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Original article
Mouse Paneth cell antimicrobial function is independent of Nod2
  1. Michael T Shanahan1,
  2. Ian M Carroll1,
  3. Emily Grossniklaus1,
  4. Andrew White1,
  5. Richard J von Furstenberg1,
  6. Roshonda Barner2,
  7. Anthony A Fodor2,
  8. Susan J Henning1,
  9. R Balfour Sartor1,
  10. Ajay S Gulati3
  1. 1Department of Medicine, Division of Gastroenterology and Hepatology, University of North Carolina at Chapel Hill, Chapel Hill, North Carolina, USA
  2. 2Department of Bioinformatics and Genomics, University of North Carolina at Charlotte, Charlotte, North Carolina, USA
  3. 3Department of Pediatrics, Division of Gastroenterology, University of North Carolina at Chapel Hill, Chapel Hill, North Carolina, USA
  1. Correspondence to Dr Ajay S Gulati, Department of Pediatrics, Division of Gastroenterology, University of North Carolina at Chapel Hill, CB# 7229, 230 MacNider Hall, Chapel Hill, NC 27599, USA; ajay_gulati{at}


Objective Although polymorphisms of the NOD2 gene predispose to the development of ileal Crohn's disease, the precise mechanisms of this increased susceptibility remain unclear. Previous work has shown that transcript expression of the Paneth cell (PC) antimicrobial peptides (AMPs) α-defensin 4 and α-defensin-related sequence 10 are selectively decreased in Nod2−/− mice. However, the specific mouse background used in this previous study is unclear. In light of recent evidence suggesting that mouse strain strongly influences PC antimicrobial activity, we sought to characterise PC AMP function in commercially available Nod2−/− mice on a C57BL/6 (B6) background. Specifically, we hypothesised that Nod2−/− B6 mice would display reduced AMP expression and activity.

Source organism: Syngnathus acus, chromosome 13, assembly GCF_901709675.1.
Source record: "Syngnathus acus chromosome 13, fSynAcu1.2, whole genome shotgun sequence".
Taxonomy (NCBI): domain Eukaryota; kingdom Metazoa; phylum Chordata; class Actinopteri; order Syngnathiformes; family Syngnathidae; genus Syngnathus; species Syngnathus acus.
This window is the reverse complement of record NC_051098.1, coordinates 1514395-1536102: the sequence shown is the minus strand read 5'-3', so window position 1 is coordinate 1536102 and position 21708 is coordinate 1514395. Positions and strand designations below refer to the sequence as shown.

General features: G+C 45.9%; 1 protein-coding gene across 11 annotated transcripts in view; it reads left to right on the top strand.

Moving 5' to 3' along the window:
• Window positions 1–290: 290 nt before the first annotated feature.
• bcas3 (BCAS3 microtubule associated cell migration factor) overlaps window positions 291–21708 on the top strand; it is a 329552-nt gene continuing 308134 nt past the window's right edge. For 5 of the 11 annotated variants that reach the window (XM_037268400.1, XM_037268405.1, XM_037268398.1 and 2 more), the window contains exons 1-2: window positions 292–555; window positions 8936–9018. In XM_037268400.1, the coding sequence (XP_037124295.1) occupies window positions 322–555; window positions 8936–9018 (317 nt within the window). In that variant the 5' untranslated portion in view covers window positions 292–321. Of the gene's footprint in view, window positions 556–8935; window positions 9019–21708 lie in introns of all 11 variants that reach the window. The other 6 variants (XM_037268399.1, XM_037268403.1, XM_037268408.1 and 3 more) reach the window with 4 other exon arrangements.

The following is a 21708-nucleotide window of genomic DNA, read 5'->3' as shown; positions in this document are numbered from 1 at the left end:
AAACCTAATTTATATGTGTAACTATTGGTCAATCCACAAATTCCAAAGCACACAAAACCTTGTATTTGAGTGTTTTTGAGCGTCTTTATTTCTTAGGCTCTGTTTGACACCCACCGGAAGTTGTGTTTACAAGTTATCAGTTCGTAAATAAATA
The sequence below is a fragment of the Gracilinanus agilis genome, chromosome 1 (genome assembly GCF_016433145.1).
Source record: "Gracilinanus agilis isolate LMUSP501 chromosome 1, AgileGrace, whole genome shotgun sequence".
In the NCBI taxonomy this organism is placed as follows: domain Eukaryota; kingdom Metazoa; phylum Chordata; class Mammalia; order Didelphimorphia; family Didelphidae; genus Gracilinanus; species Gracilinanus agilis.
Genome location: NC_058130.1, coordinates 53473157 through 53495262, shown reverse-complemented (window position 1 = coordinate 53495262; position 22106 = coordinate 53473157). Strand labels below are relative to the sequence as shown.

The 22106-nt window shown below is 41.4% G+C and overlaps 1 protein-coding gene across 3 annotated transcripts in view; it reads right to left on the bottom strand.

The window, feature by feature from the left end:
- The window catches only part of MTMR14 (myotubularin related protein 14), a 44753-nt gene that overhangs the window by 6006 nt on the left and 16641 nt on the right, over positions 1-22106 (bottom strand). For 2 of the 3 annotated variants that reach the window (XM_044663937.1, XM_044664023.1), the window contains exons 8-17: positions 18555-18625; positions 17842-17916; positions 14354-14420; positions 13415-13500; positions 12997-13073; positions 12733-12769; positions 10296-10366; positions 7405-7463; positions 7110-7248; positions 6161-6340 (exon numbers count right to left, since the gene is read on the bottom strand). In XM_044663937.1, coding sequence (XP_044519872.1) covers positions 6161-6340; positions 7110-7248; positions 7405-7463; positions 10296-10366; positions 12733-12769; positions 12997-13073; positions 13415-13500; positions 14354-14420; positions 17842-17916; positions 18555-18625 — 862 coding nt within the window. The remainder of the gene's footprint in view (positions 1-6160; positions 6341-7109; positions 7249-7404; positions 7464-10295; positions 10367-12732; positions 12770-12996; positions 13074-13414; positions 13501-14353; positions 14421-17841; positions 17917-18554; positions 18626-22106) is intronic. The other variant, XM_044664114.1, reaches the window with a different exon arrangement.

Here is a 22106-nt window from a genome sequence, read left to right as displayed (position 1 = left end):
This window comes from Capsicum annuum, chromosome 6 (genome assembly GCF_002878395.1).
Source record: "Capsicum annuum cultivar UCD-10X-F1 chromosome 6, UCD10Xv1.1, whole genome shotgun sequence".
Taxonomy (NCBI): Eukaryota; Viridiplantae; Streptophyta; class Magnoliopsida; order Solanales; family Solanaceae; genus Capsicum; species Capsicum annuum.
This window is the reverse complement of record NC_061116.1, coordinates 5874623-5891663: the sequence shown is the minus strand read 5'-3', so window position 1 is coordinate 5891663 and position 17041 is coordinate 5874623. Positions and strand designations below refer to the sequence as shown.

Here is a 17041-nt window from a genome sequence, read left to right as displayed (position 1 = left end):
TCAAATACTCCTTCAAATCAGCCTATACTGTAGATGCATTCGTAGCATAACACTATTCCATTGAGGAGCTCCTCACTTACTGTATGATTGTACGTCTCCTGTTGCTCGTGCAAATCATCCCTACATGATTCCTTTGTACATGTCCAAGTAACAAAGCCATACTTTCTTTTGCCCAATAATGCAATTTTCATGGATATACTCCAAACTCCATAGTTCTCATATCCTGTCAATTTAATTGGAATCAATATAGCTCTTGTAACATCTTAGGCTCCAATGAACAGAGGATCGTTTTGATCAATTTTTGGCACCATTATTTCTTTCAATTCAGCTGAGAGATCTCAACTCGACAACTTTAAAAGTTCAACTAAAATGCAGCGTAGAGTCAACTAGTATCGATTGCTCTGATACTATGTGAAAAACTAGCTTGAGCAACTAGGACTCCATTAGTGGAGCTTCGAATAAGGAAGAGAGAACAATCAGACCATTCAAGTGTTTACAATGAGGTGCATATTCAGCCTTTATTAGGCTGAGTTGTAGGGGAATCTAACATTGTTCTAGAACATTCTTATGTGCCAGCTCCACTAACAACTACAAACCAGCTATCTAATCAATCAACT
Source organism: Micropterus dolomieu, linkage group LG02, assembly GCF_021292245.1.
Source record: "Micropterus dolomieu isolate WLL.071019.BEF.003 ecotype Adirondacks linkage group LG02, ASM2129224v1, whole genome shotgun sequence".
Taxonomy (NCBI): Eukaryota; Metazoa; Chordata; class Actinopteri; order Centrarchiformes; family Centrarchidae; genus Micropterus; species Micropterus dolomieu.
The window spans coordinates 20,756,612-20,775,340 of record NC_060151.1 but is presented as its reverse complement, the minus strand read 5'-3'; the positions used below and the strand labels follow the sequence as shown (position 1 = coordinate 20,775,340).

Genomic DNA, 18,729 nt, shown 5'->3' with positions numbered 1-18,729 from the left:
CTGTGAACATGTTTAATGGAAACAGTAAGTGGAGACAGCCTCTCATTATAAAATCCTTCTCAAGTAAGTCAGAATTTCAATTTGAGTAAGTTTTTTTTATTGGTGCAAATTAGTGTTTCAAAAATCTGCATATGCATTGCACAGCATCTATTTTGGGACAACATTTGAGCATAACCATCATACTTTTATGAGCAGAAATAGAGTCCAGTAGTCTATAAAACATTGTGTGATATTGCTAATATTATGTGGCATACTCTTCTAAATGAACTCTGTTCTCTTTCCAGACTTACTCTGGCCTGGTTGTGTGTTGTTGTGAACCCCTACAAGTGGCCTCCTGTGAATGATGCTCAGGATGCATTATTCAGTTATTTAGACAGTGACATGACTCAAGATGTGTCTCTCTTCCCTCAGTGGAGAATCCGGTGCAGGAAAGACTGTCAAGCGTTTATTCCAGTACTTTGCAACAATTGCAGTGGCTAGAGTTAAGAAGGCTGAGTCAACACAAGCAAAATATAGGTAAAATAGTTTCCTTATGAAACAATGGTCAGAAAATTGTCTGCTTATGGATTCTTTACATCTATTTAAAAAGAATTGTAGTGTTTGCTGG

Design Wild-type (WT) and Nod2−/− B6 ileal AMP expression was assessed via real-time PCR, acid urea polyacrylamide gel electrophoresis and mass spectrometry. PCs were enumerated using flow cytometry. Functionally, α-defensin bactericidal activity was evaluated using a gel-overlay antimicrobial assay. Faecal microbial composition was determined using 454-sequencing of the bacterial 16S gene in cohoused WT and Nod2−/− littermates.

Results WT and Nod2−/− B6 mice displayed similar PC AMP expression patterns, equivalent α-defensin profiles, and identical antimicrobial activity against commensal and pathogenic bacterial strains. Furthermore, minimal differences in gut microbial composition were detected between the two cohoused, littermate mouse groups.

Conclusions Our data reveal that Nod2 does not directly regulate PC antimicrobial activity in B6 mice. Moreover, we demonstrate that previously reported Nod2-dependent influences on gut microbial composition may be overcome by environmental factors, such as cohousing with WT littermates.


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